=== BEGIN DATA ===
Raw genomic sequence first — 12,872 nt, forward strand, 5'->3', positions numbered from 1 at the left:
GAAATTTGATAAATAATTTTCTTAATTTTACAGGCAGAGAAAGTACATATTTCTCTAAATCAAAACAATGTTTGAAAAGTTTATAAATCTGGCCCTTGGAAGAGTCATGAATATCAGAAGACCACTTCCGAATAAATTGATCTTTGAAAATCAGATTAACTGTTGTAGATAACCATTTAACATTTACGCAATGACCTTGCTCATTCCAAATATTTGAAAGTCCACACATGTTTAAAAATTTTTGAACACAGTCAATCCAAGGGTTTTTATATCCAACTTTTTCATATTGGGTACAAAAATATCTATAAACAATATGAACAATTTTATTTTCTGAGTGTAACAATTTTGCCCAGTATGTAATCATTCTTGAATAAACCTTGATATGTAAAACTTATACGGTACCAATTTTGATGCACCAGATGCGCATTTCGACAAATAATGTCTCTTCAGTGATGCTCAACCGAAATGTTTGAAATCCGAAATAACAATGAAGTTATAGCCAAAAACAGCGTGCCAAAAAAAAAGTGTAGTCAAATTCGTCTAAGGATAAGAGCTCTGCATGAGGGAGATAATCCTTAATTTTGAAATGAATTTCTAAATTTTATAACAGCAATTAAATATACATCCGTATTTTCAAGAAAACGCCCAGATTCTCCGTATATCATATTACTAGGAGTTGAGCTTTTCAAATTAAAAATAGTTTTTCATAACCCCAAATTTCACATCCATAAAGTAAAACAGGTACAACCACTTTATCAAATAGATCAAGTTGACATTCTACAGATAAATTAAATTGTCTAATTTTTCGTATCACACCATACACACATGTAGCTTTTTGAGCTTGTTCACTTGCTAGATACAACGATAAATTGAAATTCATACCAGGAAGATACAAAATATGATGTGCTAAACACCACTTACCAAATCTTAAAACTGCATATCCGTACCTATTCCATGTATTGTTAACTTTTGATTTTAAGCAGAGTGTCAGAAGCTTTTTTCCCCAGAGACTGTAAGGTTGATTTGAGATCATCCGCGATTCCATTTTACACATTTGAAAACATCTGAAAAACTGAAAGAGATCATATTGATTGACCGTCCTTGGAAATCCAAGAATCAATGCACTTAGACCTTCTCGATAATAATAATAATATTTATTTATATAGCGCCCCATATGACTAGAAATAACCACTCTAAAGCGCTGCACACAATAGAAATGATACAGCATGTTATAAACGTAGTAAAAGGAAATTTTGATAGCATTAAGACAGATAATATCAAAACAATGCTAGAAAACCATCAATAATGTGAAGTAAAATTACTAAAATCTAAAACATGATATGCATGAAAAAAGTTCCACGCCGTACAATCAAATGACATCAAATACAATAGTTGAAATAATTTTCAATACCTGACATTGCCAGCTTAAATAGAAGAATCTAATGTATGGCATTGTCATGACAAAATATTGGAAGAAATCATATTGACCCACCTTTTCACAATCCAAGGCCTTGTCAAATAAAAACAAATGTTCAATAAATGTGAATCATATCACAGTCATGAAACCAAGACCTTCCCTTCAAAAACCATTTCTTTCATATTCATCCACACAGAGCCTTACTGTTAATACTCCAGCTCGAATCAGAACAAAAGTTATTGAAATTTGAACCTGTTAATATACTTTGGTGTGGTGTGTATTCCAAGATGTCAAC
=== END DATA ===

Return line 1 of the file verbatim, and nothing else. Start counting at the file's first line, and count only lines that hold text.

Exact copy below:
Raw genomic sequence first — 12,872 nt, forward strand, 5'->3', positions numbered from 1 at the left: